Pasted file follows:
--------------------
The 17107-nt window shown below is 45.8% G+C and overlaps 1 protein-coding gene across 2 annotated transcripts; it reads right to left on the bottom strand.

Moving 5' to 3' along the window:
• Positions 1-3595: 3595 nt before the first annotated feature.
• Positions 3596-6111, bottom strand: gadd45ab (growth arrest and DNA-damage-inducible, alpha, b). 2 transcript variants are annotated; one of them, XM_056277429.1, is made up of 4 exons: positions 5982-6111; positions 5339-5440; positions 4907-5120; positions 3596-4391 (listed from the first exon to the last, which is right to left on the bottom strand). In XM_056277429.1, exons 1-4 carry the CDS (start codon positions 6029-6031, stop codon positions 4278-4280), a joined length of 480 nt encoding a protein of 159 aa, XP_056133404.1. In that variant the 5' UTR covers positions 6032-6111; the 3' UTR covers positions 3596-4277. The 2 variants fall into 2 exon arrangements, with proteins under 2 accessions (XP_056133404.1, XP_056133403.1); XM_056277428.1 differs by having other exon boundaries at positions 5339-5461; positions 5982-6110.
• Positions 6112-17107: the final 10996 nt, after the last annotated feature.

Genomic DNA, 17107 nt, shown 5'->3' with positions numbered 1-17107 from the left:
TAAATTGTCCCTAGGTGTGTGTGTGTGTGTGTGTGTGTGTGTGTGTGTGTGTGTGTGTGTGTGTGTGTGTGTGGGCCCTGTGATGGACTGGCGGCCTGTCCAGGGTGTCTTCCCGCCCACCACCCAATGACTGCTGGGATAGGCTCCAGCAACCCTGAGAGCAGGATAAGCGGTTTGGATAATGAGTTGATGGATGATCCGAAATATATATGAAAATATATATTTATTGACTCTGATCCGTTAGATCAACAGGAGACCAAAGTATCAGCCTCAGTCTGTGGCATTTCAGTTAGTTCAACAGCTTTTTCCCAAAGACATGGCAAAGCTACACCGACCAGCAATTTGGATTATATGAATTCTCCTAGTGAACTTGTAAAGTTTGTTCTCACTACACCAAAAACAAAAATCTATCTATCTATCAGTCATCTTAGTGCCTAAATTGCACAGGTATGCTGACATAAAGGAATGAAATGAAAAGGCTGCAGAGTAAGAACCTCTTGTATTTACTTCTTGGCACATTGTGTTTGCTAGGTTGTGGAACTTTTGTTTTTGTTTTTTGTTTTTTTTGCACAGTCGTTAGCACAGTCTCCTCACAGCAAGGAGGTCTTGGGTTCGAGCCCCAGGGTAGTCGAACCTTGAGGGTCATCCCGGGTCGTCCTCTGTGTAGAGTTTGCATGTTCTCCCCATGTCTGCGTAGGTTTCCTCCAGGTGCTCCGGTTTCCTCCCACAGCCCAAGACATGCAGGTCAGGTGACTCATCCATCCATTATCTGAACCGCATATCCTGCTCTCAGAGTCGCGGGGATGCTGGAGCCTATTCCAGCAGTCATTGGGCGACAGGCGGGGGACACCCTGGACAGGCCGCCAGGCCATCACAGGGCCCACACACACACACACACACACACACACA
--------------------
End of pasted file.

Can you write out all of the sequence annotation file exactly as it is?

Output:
The 17107-nt window shown below is 45.8% G+C and overlaps 1 protein-coding gene across 2 annotated transcripts; it reads right to left on the bottom strand.

Moving 5' to 3' along the window:
• Positions 1-3595: 3595 nt before the first annotated feature.
• Positions 3596-6111, bottom strand: gadd45ab (growth arrest and DNA-damage-inducible, alpha, b). 2 transcript variants are annotated; one of them, XM_056277429.1, is made up of 4 exons: positions 5982-6111; positions 5339-5440; positions 4907-5120; positions 3596-4391 (listed from the first exon to the last, which is right to left on the bottom strand). In XM_056277429.1, exons 1-4 carry the CDS (start codon positions 6029-6031, stop codon positions 4278-4280), a joined length of 480 nt encoding a protein of 159 aa, XP_056133404.1. In that variant the 5' UTR covers positions 6032-6111; the 3' UTR covers positions 3596-4277. The 2 variants fall into 2 exon arrangements, with proteins under 2 accessions (XP_056133404.1, XP_056133403.1); XM_056277428.1 differs by having other exon boundaries at positions 5339-5461; positions 5982-6110.
• Positions 6112-17107: the final 10996 nt, after the last annotated feature.

Genomic DNA, 17107 nt, shown 5'->3' with positions numbered 1-17107 from the left:
TAAATTGTCCCTAGGTGTGTGTGTGTGTGTGTGTGTGTGTGTGTGTGTGTGTGTGTGTGTGTGTGTGTGTGTGGGCCCTGTGATGGACTGGCGGCCTGTCCAGGGTGTCTTCCCGCCCACCACCCAATGACTGCTGGGATAGGCTCCAGCAACCCTGAGAGCAGGATAAGCGGTTTGGATAATGAGTTGATGGATGATCCGAAATATATATGAAAATATATATTTATTGACTCTGATCCGTTAGATCAACAGGAGACCAAAGTATCAGCCTCAGTCTGTGGCATTTCAGTTAGTTCAACAGCTTTTTCCCAAAGACATGGCAAAGCTACACCGACCAGCAATTTGGATTATATGAATTCTCCTAGTGAACTTGTAAAGTTTGTTCTCACTACACCAAAAACAAAAATCTATCTATCTATCAGTCATCTTAGTGCCTAAATTGCACAGGTATGCTGACATAAAGGAATGAAATGAAAAGGCTGCAGAGTAAGAACCTCTTGTATTTACTTCTTGGCACATTGTGTTTGCTAGGTTGTGGAACTTTTGTTTTTGTTTTTTGTTTTTTTTGCACAGTCGTTAGCACAGTCTCCTCACAGCAAGGAGGTCTTGGGTTCGAGCCCCAGGGTAGTCGAACCTTGAGGGTCATCCCGGGTCGTCCTCTGTGTAGAGTTTGCATGTTCTCCCCATGTCTGCGTAGGTTTCCTCCAGGTGCTCCGGTTTCCTCCCACAGCCCAAGACATGCAGGTCAGGTGACTCATCCATCCATTATCTGAACCGCATATCCTGCTCTCAGAGTCGCGGGGATGCTGGAGCCTATTCCAGCAGTCATTGGGCGACAGGCGGGGGACACCCTGGACAGGCCGCCAGGCCATCACAGGGCCCACACACACACACACACACACACACACA